Prince spared no expense in building his state-of-the-art mercenary training facility in the woods, swamps, and farmland near tiny Moyock, North Carolina. Blackwater bills itself as “a leading provider of creative solutions for the United States government." The company's vice chairman is Cofer Black, former director of the CIA Counterterrorist Center. Although the Blackwater compound was constructed in North Carolina, its parent company, The Prince Group, is headquartered in Mclean, Virginia, about a ten-minute drive from the CIA. Erik Prince serves as chairman and CEO of The Prince Group.
Blackwater is part of a rapidly growing trend toward the privatization of warfare. It is estimated that private military companies receive over $100 billion in annual global revenue. There is one private military contractor for every six U.S. soldiers in Iraq.
As the Iraq War raged on, Blackwater tapped former U.S. military personnel, Special Forces members, and law enforcement officers for service as mercenaries. Lured by the prospect of making as much as $600 a day on short-term contracts, new Blackwater recruits signed up for training in Moyock and were then shipped off to Iraq.
With big dollar government contracts pouring in, Blackwater also traveled to faraway lands in search of more soldiers of fortune. The company offered former Chilean commandos with ties to the brutal regime of deposed dictator Augusto Pinochet $4000 a month to work in Iraq. During Pinochet’s reign of terror, thousands of Chileans were tortured, executed, or simply disappeared. Blackwater brought dozens of the Chilean recruits to its North Carolina facility, then sent them on to Iraq. When questioned about hiring the Pinochet henchmen, Blackwater's president Gary Jackson defended the practice: “We scour the ends of the earth to find professionals – the Chilean commandos are very, very professional and they fit within the Blackwater system.”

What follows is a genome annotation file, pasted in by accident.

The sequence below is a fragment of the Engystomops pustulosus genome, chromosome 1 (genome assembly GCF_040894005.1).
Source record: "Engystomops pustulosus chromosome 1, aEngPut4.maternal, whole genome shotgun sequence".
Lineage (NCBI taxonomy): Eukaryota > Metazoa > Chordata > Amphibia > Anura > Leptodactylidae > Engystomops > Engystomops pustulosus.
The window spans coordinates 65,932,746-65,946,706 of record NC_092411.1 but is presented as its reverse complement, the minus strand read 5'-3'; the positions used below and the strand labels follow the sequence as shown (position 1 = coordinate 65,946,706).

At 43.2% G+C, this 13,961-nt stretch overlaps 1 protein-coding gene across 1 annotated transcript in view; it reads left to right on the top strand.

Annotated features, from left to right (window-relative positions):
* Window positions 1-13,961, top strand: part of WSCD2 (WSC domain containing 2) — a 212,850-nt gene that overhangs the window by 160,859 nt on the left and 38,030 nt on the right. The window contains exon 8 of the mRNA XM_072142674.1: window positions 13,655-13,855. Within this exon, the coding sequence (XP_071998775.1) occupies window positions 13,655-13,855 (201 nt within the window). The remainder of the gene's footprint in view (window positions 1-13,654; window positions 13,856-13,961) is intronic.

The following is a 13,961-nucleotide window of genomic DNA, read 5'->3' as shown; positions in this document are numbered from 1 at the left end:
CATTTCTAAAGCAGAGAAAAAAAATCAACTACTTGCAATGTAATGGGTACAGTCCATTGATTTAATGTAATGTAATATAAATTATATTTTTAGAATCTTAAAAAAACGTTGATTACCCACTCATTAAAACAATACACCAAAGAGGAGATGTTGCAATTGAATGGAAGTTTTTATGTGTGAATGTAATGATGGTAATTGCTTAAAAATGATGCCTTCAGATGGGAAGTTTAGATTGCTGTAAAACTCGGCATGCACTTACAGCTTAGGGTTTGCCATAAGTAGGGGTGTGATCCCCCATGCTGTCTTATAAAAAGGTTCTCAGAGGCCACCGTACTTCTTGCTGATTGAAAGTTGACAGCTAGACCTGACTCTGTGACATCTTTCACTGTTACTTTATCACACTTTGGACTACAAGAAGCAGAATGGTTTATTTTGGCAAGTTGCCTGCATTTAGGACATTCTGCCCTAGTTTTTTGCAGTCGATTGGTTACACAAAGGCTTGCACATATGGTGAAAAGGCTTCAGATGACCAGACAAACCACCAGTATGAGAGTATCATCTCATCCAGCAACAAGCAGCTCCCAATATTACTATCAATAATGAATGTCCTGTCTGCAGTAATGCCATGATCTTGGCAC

The stream of money between the Prince/DeVos dynasty and the Bush administration flows in more than one direction. Blackwater has been the happy recipient of tens of millions of dollars in federal government contracts in recent years. In August 2003, Blackwater was handed a $21.3 million contract to guard L. Paul Bremer, then head of the Coalition Provisional Authority in Iraq. The lucrative contract was awarded on a no-bid basis.
By March 2004, Blackwater had at least 450 men on the ground in Iraq. They included Americans Scott Helvenston of California, Michael Teague from Tennessee, Wesley Batalona of Hawaii, and Jerry Zovko of Ohio. On March 31st these men were deployed in the city of Fallujah, about 43 miles west of Baghdad.
Fallujah is known in Iraq as the City of Mosques. During the 1991 Gulf War, it was one of the cities with the most civilian casualties. Two failed bombing attempts on Fallujah’s bridge over the Euphrates River during that war hit crowded markets instead, killing 200 civilians and provoking outrage among the inhabitants. Still, Fallujah was one of the most peaceful areas of the country just after the fall of Saddam Hussein in April 2003, with a new staunchly pro-American mayor selected by local tribal leaders. Against the wishes of city residents, however, U.S. forces entered and occupied Fallujah. A strict curfew was imposed. On the night of April 28, 2003, as a small crowd gathered outside a local school to protest the curfew, U.S. troops opened fire, killing 15 civilians. Resistance and insurgency grew in the following months.
On March 31, 2004, the Blackwater mercenaries drove their two unarmored Mitsubishi Pajero SUVs through the heart of the city. They were ambushed, shot, and killed. Both vehicles were torched, and the men’s charred corpses were ripped apart, stomped on, dragged through the streets, and hung from the Euphrates River bridge. Grisly images of the attack flashed across television screens and jumped out from newspaper front pages all around the world.
Back home in Mclean, Erik Prince, jarred by the unwelcome and unfamiliar public scrutiny of Blackwater’s operations generated by the incident, quickly tapped the Alexander Strategy Group, an influential Republican lobbying and public relations firm in Washington, to do damage control. Prince’s new handlers, headed up by the former chief of staff to Texas Rep. Tom DeLay, whisked him off to Capitol Hill for a round of closed-door meetings with then House Majority Leader DeLay and other supportive members of Congress.